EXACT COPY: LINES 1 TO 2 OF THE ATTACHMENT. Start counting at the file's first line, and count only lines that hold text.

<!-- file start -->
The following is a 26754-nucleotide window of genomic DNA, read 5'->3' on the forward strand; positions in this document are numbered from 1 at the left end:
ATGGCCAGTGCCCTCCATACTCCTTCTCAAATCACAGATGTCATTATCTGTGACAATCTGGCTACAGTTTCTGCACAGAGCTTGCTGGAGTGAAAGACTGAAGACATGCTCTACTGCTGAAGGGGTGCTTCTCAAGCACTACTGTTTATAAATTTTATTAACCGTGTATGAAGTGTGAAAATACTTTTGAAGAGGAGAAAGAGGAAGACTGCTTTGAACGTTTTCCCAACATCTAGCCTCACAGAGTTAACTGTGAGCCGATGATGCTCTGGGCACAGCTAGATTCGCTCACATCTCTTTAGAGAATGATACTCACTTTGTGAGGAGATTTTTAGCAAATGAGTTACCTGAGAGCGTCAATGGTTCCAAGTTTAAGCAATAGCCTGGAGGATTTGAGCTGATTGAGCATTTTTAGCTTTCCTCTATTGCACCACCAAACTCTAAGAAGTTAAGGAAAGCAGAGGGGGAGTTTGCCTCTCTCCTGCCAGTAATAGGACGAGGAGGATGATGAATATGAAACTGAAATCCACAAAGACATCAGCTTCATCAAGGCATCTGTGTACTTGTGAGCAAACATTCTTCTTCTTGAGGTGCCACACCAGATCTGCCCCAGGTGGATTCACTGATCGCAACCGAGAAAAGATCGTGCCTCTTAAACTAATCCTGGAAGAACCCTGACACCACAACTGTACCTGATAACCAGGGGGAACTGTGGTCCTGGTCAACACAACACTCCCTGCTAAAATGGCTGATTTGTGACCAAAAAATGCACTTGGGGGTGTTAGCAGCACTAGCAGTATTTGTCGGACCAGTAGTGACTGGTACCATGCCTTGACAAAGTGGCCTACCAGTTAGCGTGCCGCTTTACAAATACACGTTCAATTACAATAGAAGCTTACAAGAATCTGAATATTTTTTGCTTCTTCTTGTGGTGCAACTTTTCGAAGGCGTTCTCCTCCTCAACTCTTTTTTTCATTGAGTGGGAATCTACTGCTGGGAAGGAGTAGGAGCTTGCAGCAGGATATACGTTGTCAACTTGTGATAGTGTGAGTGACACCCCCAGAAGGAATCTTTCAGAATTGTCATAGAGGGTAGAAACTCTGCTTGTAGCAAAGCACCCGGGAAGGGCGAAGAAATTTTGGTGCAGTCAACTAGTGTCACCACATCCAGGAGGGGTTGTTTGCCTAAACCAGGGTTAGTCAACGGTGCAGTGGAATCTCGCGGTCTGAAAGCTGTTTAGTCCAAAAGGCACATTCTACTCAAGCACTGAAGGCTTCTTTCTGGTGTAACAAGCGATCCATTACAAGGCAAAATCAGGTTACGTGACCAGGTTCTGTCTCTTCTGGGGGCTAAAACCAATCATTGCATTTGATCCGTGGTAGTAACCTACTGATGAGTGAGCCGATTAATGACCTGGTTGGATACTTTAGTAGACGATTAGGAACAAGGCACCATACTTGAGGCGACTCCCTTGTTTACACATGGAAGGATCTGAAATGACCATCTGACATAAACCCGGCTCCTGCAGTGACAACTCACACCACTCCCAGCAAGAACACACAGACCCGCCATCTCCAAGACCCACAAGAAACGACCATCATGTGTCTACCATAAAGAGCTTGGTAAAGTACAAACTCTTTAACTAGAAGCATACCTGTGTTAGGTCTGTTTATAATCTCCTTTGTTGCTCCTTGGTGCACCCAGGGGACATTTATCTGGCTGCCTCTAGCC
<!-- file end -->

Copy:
The following is a 26754-nucleotide window of genomic DNA, read 5'->3' on the forward strand; positions in this document are numbered from 1 at the left end:
ATGGCCAGTGCCCTCCATACTCCTTCTCAAATCACAGATGTCATTATCTGTGACAATCTGGCTACAGTTTCTGCACAGAGCTTGCTGGAGTGAAAGACTGAAGACATGCTCTACTGCTGAAGGGGTGCTTCTCAAGCACTACTGTTTATAAATTTTATTAACCGTGTATGAAGTGTGAAAATACTTTTGAAGAGGAGAAAGAGGAAGACTGCTTTGAACGTTTTCCCAACATCTAGCCTCACAGAGTTAACTGTGAGCCGATGATGCTCTGGGCACAGCTAGATTCGCTCACATCTCTTTAGAGAATGATACTCACTTTGTGAGGAGATTTTTAGCAAATGAGTTACCTGAGAGCGTCAATGGTTCCAAGTTTAAGCAATAGCCTGGAGGATTTGAGCTGATTGAGCATTTTTAGCTTTCCTCTATTGCACCACCAAACTCTAAGAAGTTAAGGAAAGCAGAGGGGGAGTTTGCCTCTCTCCTGCCAGTAATAGGACGAGGAGGATGATGAATATGAAACTGAAATCCACAAAGACATCAGCTTCATCAAGGCATCTGTGTACTTGTGAGCAAACATTCTTCTTCTTGAGGTGCCACACCAGATCTGCCCCAGGTGGATTCACTGATCGCAACCGAGAAAAGATCGTGCCTCTTAAACTAATCCTGGAAGAACCCTGACACCACAACTGTACCTGATAACCAGGGGGAACTGTGGTCCTGGTCAACACAACACTCCCTGCTAAAATGGCTGATTTGTGACCAAAAAATGCACTTGGGGGTGTTAGCAGCACTAGCAGTATTTGTCGGACCAGTAGTGACTGGTACCATGCCTTGACAAAGTGGCCTACCAGTTAGCGTGCCGCTTTACAAATACACGTTCAATTACAATAGAAGCTTACAAGAATCTGAATATTTTTTGCTTCTTCTTGTGGTGCAACTTTTCGAAGGCGTTCTCCTCCTCAACTCTTTTTTTCATTGAGTGGGAATCTACTGCTGGGAAGGAGTAGGAGCTTGCAGCAGGATATACGTTGTCAACTTGTGATAGTGTGAGTGACACCCCCAGAAGGAATCTTTCAGAATTGTCATAGAGGGTAGAAACTCTGCTTGTAGCAAAGCACCCGGGAAGGGCGAAGAAATTTTGGTGCAGTCAACTAGTGTCACCACATCCAGGAGGGGTTGTTTGCCTAAACCAGGGTTAGTCAACGGTGCAGTGGAATCTCGCGGTCTGAAAGCTGTTTAGTCCAAAAGGCACATTCTACTCAAGCACTGAAGGCTTCTTTCTGGTGTAACAAGCGATCCATTACAAGGCAAAATCAGGTTACGTGACCAGGTTCTGTCTCTTCTGGGGGCTAAAACCAATCATTGCATTTGATCCGTGGTAGTAACCTACTGATGAGTGAGCCGATTAATGACCTGGTTGGATACTTTAGTAGACGATTAGGAACAAGGCACCATACTTGAGGCGACTCCCTTGTTTACACATGGAAGGATCTGAAATGACCATCTGACATAAACCCGGCTCCTGCAGTGACAACTCACACCACTCCCAGCAAGAACACACAGACCCGCCATCTCCAAGACCCACAAGAAACGACCATCATGTGTCTACCATAAAGAGCTTGGTAAAGTACAAACTCTTTAACTAGAAGCATACCTGTGTTAGGTCTGTTTATAATCTCCTTTGTTGCTCCTTGGTGCACCCAGGGGACATTTATCTGGCTGCCTCTAGCC